Residency Option #2 – United Kingdom
Another tempting residency option is the United Kingdom. This program is called the:
“Tier One Entrepreneur Visa”
Financial requirements: Basically you need access to 200,000 GBP that you have genuine control over or 50,000 GDP if it comes from an approved funding source. However, the 50K option is ambiguous regarding the source of funds requirement. Therefore, to be safe you should just use the 200,000 GBP as the minimum.
- Mastery of the English language
- Be at least 16 years old
- Be able to support yourself during your stay, beyond the initial investment
- The funds are to be invested in a business in the UK.
- Your investment must create employment for yourself and at least 2 UK nationals or qualified migrants.
- Previously, there was also a points based test that you needed to qualify under although it seems this requirement has been discontinued.
The initial visa is granted for 3 years and 4 months and you can then apply to extend for 2 years. After a 5 year period you are eligible to apply for what they call “indefinite leave to remain”. Thereafter, in due time you can apply for UK citizenship.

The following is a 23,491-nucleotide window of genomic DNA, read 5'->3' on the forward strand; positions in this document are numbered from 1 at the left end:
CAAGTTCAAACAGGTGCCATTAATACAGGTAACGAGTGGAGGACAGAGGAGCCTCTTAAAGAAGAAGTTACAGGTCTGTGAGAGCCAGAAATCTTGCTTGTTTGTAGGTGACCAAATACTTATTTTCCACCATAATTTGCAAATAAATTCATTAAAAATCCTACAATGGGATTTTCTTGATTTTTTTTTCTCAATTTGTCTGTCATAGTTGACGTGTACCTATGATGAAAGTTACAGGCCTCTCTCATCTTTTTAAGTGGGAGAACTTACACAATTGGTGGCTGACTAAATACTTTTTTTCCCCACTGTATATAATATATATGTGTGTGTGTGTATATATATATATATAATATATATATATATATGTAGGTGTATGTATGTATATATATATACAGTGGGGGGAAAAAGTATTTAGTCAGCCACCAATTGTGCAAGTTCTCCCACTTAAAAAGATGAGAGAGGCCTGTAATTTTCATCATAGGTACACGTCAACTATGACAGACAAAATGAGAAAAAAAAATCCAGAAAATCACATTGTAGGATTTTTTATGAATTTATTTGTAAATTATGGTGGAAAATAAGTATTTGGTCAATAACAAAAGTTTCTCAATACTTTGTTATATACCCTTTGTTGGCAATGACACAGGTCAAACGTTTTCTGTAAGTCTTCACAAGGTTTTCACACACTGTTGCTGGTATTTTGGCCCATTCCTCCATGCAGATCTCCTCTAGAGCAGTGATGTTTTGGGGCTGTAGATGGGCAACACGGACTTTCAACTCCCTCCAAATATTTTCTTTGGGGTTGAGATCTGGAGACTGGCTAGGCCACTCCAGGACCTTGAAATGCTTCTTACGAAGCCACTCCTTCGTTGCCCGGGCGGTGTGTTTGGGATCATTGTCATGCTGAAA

Pros of UK Residency
The language barrier is minimal here if you are from an English speaking country. Additionally, the UK is a not limited to only London and I presume that applicants have the option of England, Scotland and also Northern Ireland.
It goes without saying that London is a major intersection for just about everything including international transportation, culture, economics, finance, science and history. London is a truly multicultural city and you will find it all here.
Furthermore, the “tube” is easily accessible in London and getting around the city is fairly simple. Additionally, there is also easy train access to the mainland EU.
Plus, the recent depreciation of the GBP will make it much easier to meet the financial requirement.
Cons of UK Residency